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Our diplomates need to be trained to know the religions of the countries where they're going.
It seems almost too good to be true, but religious studies is the major that allows you to explore life's most enduring questions while acquiring some of the most desirable traits sought by employers. Here's why: As a religious studies major you develop a deeper understanding and appreciation for diverse cultures, a trait increasingly important in today's globalized and pluralistic workplace. Because of the multidisciplinary nature of the major, students learn to examine problems from many different perspectives. The study of religion immerses students in geopolitics, ethics, sociology, and history. Because of these traits, more and more employers are recognizing the value of religious studies majors.
I often say that if I headed back to college today, I would major in comparative religions rather than political science. That is because religious actors and institutions are playing an influential role in every region of the world and on nearly every issues central to U.S. foreign policy.
The religious studies concentration in the Department of Philosophy and Religious Studies is a 30-credit major, making it ideal as both a stand-alone or double major. Students can take courses in the world religions, women in religion, Hinduism and Buddhism, biblical studies, religion and American nationalism, cults, religion and culture, and religious experience. There is even a course on religion and monsters! We also offer an 18-credit minor in religious studies.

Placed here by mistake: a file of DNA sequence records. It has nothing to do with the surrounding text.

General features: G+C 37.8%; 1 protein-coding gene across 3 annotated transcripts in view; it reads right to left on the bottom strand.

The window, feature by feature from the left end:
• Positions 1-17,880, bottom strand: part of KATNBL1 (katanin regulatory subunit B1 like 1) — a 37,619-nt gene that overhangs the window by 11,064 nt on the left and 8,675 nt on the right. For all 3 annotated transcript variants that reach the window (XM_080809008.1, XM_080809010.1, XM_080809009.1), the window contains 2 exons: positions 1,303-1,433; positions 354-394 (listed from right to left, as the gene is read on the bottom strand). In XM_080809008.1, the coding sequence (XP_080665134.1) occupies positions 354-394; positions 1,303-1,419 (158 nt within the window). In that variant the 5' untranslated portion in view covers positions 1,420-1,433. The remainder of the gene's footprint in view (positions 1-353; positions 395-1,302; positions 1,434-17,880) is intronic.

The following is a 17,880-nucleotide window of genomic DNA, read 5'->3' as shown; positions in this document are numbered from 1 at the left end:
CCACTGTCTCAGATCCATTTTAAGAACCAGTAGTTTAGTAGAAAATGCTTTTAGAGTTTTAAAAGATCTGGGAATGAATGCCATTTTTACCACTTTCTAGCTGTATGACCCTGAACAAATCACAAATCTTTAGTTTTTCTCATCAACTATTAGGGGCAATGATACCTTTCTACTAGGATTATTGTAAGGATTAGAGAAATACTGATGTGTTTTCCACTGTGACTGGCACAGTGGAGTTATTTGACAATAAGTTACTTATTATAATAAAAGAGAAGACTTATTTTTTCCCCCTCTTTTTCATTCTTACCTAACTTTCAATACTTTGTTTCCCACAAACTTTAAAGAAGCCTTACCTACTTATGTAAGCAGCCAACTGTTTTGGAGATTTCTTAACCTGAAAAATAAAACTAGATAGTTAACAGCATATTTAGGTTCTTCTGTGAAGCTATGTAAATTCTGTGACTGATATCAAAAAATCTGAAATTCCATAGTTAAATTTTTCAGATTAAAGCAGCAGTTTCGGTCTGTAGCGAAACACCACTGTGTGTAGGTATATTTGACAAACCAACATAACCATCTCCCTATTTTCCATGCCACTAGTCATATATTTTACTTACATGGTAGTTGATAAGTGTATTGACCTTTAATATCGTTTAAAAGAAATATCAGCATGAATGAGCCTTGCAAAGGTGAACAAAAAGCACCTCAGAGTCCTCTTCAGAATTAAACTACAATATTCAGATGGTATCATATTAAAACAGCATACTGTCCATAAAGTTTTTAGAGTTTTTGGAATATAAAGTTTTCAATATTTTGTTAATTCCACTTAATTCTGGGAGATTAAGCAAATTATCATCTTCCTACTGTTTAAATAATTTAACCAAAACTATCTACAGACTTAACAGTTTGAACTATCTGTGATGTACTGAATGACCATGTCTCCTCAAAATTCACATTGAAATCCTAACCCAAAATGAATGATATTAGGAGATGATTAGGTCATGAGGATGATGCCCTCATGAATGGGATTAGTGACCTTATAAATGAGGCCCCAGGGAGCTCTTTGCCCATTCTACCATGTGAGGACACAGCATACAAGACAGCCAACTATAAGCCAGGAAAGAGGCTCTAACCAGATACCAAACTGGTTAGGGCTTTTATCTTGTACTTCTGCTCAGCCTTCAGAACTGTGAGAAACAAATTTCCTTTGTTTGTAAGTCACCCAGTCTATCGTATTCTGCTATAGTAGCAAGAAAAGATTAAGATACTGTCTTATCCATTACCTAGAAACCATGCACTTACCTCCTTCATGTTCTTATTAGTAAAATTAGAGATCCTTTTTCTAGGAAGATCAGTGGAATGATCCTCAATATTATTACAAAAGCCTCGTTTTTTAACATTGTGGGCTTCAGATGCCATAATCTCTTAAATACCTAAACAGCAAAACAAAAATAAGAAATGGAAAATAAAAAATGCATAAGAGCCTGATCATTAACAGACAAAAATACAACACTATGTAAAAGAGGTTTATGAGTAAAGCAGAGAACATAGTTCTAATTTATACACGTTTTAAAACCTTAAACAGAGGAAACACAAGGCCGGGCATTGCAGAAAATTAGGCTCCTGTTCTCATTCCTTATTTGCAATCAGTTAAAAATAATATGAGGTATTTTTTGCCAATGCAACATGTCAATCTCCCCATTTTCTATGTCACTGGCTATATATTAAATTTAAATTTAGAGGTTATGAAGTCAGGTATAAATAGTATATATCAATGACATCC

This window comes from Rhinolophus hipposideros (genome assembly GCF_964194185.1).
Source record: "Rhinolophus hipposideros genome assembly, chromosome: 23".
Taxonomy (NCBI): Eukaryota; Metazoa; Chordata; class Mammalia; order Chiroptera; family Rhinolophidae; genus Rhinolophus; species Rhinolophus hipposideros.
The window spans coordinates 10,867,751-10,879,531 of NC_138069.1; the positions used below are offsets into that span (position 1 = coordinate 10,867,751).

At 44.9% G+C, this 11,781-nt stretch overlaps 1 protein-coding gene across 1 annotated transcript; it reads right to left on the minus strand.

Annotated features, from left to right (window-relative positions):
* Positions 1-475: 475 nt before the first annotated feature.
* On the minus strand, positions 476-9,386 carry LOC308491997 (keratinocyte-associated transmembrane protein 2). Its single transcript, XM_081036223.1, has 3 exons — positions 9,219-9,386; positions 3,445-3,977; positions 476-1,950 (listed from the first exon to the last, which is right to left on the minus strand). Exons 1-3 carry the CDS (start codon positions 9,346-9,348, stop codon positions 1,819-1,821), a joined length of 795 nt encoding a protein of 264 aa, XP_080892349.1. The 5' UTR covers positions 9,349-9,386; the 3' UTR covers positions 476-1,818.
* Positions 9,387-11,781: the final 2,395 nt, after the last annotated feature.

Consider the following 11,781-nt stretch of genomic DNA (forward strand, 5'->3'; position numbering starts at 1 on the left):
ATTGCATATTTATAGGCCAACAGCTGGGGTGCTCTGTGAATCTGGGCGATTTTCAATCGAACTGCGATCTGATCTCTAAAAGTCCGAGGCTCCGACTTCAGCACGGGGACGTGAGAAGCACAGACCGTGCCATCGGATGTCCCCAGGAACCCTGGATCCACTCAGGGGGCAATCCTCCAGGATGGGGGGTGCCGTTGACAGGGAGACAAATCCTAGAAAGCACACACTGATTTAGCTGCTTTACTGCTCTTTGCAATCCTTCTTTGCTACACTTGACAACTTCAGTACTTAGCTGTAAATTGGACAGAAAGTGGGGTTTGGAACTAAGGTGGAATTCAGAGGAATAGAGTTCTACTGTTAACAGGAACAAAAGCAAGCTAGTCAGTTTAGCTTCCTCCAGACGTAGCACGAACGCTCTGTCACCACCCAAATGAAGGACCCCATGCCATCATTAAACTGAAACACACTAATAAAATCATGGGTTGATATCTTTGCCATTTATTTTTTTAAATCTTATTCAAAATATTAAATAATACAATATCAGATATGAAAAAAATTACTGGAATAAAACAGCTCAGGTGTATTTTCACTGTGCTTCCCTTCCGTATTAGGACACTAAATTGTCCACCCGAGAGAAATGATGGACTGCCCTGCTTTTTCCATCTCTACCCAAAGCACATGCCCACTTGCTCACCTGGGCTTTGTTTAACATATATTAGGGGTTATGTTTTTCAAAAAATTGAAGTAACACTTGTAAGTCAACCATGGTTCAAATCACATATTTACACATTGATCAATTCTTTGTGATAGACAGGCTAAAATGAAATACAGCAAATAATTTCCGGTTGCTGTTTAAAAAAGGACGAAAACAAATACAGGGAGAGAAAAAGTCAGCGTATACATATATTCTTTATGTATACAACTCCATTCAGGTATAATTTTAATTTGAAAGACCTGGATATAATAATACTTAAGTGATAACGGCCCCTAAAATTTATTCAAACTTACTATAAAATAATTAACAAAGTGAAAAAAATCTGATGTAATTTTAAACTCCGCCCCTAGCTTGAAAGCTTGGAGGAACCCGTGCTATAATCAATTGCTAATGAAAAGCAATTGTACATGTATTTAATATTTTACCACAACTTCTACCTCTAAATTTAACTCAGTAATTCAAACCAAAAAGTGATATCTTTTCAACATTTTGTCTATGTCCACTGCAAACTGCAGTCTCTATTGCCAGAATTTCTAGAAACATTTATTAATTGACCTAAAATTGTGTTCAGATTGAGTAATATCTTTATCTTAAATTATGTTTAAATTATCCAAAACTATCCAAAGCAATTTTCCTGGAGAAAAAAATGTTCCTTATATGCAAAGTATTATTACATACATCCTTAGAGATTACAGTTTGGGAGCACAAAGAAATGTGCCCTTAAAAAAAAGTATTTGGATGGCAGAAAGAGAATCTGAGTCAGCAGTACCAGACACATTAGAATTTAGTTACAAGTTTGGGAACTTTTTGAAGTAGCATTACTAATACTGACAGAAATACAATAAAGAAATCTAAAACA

"Being a religion major has allowed me to connect and relate to people in a more universal and innately personal way, which was a large part of my wanting to stick with it." —Katelyn Dobbins
"I am more prepared for the global world that we now live in and can work with and understand people from various backgrounds different from my own." —Brandon Dunford
Where Are They Now?
Religious studies majors work in diverse fields, including law, business and finance, education, nonprofit, and medicine. Our former majors hold many different types of jobs, including: project manager, admission counselor, psychologist, and teacher.
Our religious studies faculty come from diverse backgrounds, have diverse interestes, and are internationally recognized in their areas of specialization. Dr. Paul Thomas is an expert on the use and impact of religious texts. Dr. Kay Jordan studies the religions and cultures of East and Southeast Asia and Dr. Geoffrey Pollick is an expert on American religion and culture. Despite their specializations, they all enjoy teaching introducotry courses in religious studies.